Q: I am a trustee on a property that's in pre foreclosure. I would like to buy the home. Trust doc says we can buy and sell
The second trustee is not communicating with the family after helping herself to funds from the trust for her own use.
What can I do to redeem the property from the bank? Can I take over the loan and have the fees removed? Can I refinance although I'm not on the loan? The borrower has been deceased over 10 years. The bank recently found out the borrower is deceased and sent me docs to complete for communication and to determine what I plan to do with the property.
A: Your facts are dripping in self-dealing and breach of fiduciary duties, and the claim that one trustee stole funds while the other stole the property are just oozing from your question. The notion that trust instructions give you the power to buy and sell does not mean that you can buy and sell to your own account. You *desperately* need to review the facts privately with a lawyer, and you are flat out nuts if you provide any more facts on an open web forum.
Under federal law, family members inheriting property may be able to simply take over the mortgage payments instead of refinancing in certain situations. However, whether that is feasible depends on other factors, such as buy-out ability. If the property remains in Trust, it is sometimes possible for a trust to take out its own mortgage (or refinance) but that is more complicated than an individual getting a mortgage on their own residence. If the property is at risk of foreclosure then it would be wise to get guidance as soon as possible. Not doing anything could be a breach of fiduciary duties.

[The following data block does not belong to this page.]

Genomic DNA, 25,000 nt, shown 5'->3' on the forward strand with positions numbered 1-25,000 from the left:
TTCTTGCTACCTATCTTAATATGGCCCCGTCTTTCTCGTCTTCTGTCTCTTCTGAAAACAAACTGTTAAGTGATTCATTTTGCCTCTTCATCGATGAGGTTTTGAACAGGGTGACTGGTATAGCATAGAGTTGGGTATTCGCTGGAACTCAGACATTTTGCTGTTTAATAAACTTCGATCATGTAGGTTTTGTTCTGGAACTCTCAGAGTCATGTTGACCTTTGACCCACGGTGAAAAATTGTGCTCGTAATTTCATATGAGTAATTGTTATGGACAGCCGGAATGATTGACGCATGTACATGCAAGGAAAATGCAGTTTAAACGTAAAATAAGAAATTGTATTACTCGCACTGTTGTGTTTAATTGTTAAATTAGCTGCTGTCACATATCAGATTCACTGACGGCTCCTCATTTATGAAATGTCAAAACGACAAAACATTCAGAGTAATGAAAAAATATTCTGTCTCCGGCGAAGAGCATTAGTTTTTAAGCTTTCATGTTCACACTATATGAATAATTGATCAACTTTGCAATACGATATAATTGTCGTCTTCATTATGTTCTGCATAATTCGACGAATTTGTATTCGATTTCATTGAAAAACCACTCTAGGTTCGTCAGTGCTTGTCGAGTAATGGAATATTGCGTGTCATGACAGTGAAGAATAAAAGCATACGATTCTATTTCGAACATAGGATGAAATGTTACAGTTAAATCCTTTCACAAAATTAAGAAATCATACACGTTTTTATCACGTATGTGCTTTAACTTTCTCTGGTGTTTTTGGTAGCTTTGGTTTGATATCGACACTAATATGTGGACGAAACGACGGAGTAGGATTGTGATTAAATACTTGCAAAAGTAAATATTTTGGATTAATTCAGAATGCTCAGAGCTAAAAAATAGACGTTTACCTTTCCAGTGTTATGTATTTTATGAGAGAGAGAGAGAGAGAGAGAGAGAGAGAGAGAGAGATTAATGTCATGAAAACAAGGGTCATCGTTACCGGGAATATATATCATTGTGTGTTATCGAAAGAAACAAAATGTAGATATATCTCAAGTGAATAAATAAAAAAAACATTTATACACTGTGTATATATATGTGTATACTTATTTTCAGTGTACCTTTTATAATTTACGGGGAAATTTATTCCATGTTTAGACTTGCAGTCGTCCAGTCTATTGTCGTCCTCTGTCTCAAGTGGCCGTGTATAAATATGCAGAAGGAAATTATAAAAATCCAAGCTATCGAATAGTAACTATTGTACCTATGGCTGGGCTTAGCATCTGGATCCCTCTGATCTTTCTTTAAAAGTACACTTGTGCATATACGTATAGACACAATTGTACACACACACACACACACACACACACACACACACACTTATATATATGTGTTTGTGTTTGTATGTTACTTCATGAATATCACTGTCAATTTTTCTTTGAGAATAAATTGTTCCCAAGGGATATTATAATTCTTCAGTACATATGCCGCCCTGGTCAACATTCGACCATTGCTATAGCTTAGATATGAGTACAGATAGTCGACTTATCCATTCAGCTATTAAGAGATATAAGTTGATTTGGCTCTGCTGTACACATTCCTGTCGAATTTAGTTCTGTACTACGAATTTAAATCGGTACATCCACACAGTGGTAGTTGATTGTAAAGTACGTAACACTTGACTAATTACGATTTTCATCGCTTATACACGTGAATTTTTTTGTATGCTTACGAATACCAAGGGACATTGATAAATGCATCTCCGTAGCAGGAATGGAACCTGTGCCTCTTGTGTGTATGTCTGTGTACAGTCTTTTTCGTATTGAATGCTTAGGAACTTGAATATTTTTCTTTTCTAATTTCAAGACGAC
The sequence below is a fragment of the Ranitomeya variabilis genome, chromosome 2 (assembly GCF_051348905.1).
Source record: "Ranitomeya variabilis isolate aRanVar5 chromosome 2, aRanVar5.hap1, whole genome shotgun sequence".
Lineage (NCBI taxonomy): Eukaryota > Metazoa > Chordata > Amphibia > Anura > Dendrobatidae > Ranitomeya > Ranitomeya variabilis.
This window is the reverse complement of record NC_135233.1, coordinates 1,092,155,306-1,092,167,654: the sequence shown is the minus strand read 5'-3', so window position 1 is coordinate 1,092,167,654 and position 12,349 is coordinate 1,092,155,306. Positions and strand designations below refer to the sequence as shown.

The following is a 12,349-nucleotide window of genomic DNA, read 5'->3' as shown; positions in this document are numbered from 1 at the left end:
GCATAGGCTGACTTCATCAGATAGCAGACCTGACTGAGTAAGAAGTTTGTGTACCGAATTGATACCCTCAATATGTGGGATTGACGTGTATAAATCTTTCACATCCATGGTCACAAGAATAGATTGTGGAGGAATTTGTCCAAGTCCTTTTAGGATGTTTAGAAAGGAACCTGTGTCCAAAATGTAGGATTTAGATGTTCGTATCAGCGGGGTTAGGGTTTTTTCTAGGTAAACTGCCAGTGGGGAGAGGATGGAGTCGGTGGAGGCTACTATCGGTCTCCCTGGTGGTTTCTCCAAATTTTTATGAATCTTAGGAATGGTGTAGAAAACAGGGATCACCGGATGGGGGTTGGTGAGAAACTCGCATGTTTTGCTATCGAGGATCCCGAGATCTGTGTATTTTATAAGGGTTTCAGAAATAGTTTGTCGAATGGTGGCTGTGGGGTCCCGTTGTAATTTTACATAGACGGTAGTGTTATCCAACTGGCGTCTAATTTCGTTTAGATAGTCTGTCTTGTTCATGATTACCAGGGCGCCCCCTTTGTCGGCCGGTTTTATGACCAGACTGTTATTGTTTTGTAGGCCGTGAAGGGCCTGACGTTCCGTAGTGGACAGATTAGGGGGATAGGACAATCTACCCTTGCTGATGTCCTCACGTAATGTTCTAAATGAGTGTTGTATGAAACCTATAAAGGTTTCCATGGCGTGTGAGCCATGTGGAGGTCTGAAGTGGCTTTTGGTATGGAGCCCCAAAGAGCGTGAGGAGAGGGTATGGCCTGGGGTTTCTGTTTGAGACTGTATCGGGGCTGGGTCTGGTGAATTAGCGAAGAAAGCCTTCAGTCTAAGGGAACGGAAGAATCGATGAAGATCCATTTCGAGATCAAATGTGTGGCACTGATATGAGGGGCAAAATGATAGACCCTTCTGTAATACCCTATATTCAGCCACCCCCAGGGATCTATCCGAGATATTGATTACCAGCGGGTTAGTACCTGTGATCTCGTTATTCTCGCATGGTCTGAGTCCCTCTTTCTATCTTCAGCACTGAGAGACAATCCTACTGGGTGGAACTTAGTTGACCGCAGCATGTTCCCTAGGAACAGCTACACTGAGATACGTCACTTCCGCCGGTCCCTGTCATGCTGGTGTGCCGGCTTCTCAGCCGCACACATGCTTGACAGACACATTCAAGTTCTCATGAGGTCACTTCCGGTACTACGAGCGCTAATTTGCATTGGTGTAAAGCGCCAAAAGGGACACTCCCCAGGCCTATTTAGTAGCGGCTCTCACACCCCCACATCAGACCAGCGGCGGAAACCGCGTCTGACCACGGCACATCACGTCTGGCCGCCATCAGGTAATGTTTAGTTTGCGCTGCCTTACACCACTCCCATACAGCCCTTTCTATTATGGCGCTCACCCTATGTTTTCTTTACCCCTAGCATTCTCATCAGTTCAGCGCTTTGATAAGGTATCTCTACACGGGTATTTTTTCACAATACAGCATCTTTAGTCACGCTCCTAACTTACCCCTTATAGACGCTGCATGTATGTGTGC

A borrower will need to have some interest in the property to take out a loan against it. A trustee should tread very cautiously when contemplating buying property held in the trust they are administering. If the trustee is one of the beneficiaries and entitled to receive part of the trust estate, and the trust instrument allows for it, then it might be possible to buy-out the other beneficiaries, deed the property, or to receive an in-kind distribution subject to the mortgage, but great care should be taken to avoid improper self-dealing.
While not legal advice I hope this general information helps. You may consider calling the state's foreclosure hotline at 1-877-462-7555 or reaching out to the foreclosure prevention project to get free information on the foreclosure process and timelines.
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